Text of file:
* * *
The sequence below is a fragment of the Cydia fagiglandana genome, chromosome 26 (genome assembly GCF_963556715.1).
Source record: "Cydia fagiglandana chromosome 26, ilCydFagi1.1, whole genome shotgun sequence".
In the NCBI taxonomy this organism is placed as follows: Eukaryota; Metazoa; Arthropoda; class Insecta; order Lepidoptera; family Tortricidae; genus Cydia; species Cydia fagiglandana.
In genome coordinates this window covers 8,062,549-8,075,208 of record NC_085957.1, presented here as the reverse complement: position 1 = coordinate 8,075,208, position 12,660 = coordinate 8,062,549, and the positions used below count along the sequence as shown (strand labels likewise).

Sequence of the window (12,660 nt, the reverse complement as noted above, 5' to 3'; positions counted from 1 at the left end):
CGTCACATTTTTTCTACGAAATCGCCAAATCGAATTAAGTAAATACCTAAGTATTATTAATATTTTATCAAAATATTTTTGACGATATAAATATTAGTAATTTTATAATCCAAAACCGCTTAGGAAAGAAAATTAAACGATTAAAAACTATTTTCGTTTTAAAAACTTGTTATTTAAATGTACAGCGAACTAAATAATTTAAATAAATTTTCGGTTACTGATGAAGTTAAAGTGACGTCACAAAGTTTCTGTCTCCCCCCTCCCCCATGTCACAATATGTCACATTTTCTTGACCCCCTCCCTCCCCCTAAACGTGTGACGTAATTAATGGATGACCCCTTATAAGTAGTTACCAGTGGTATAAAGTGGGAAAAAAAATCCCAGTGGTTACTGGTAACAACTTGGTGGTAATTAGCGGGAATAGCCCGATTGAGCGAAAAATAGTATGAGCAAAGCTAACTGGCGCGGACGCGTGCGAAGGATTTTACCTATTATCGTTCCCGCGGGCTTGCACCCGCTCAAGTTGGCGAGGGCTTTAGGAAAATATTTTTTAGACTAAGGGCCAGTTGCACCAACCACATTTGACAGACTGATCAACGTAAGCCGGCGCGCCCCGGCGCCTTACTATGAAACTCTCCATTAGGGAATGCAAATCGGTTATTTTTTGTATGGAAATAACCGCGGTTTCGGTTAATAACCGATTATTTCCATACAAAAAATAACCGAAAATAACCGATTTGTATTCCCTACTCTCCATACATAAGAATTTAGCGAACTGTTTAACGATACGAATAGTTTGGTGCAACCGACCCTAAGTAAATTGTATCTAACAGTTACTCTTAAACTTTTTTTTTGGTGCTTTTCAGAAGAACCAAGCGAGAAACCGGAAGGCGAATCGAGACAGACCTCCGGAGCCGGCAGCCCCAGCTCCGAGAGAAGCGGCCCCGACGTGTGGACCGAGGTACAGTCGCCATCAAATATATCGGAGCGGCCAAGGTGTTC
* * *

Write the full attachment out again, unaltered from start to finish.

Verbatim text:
The sequence below is a fragment of the Cydia fagiglandana genome, chromosome 26 (genome assembly GCF_963556715.1).
Source record: "Cydia fagiglandana chromosome 26, ilCydFagi1.1, whole genome shotgun sequence".
In the NCBI taxonomy this organism is placed as follows: Eukaryota; Metazoa; Arthropoda; class Insecta; order Lepidoptera; family Tortricidae; genus Cydia; species Cydia fagiglandana.
In genome coordinates this window covers 8,062,549-8,075,208 of record NC_085957.1, presented here as the reverse complement: position 1 = coordinate 8,075,208, position 12,660 = coordinate 8,062,549, and the positions used below count along the sequence as shown (strand labels likewise).

Sequence of the window (12,660 nt, the reverse complement as noted above, 5' to 3'; positions counted from 1 at the left end):
CGTCACATTTTTTCTACGAAATCGCCAAATCGAATTAAGTAAATACCTAAGTATTATTAATATTTTATCAAAATATTTTTGACGATATAAATATTAGTAATTTTATAATCCAAAACCGCTTAGGAAAGAAAATTAAACGATTAAAAACTATTTTCGTTTTAAAAACTTGTTATTTAAATGTACAGCGAACTAAATAATTTAAATAAATTTTCGGTTACTGATGAAGTTAAAGTGACGTCACAAAGTTTCTGTCTCCCCCCTCCCCCATGTCACAATATGTCACATTTTCTTGACCCCCTCCCTCCCCCTAAACGTGTGACGTAATTAATGGATGACCCCTTATAAGTAGTTACCAGTGGTATAAAGTGGGAAAAAAAATCCCAGTGGTTACTGGTAACAACTTGGTGGTAATTAGCGGGAATAGCCCGATTGAGCGAAAAATAGTATGAGCAAAGCTAACTGGCGCGGACGCGTGCGAAGGATTTTACCTATTATCGTTCCCGCGGGCTTGCACCCGCTCAAGTTGGCGAGGGCTTTAGGAAAATATTTTTTAGACTAAGGGCCAGTTGCACCAACCACATTTGACAGACTGATCAACGTAAGCCGGCGCGCCCCGGCGCCTTACTATGAAACTCTCCATTAGGGAATGCAAATCGGTTATTTTTTGTATGGAAATAACCGCGGTTTCGGTTAATAACCGATTATTTCCATACAAAAAATAACCGAAAATAACCGATTTGTATTCCCTACTCTCCATACATAAGAATTTAGCGAACTGTTTAACGATACGAATAGTTTGGTGCAACCGACCCTAAGTAAATTGTATCTAACAGTTACTCTTAAACTTTTTTTTTGGTGCTTTTCAGAAGAACCAAGCGAGAAACCGGAAGGCGAATCGAGACAGACCTCCGGAGCCGGCAGCCCCAGCTCCGAGAGAAGCGGCCCCGACGTGTGGACCGAGGTACAGTCGCCATCAAATATATCGGAGCGGCCAAGGTGTTC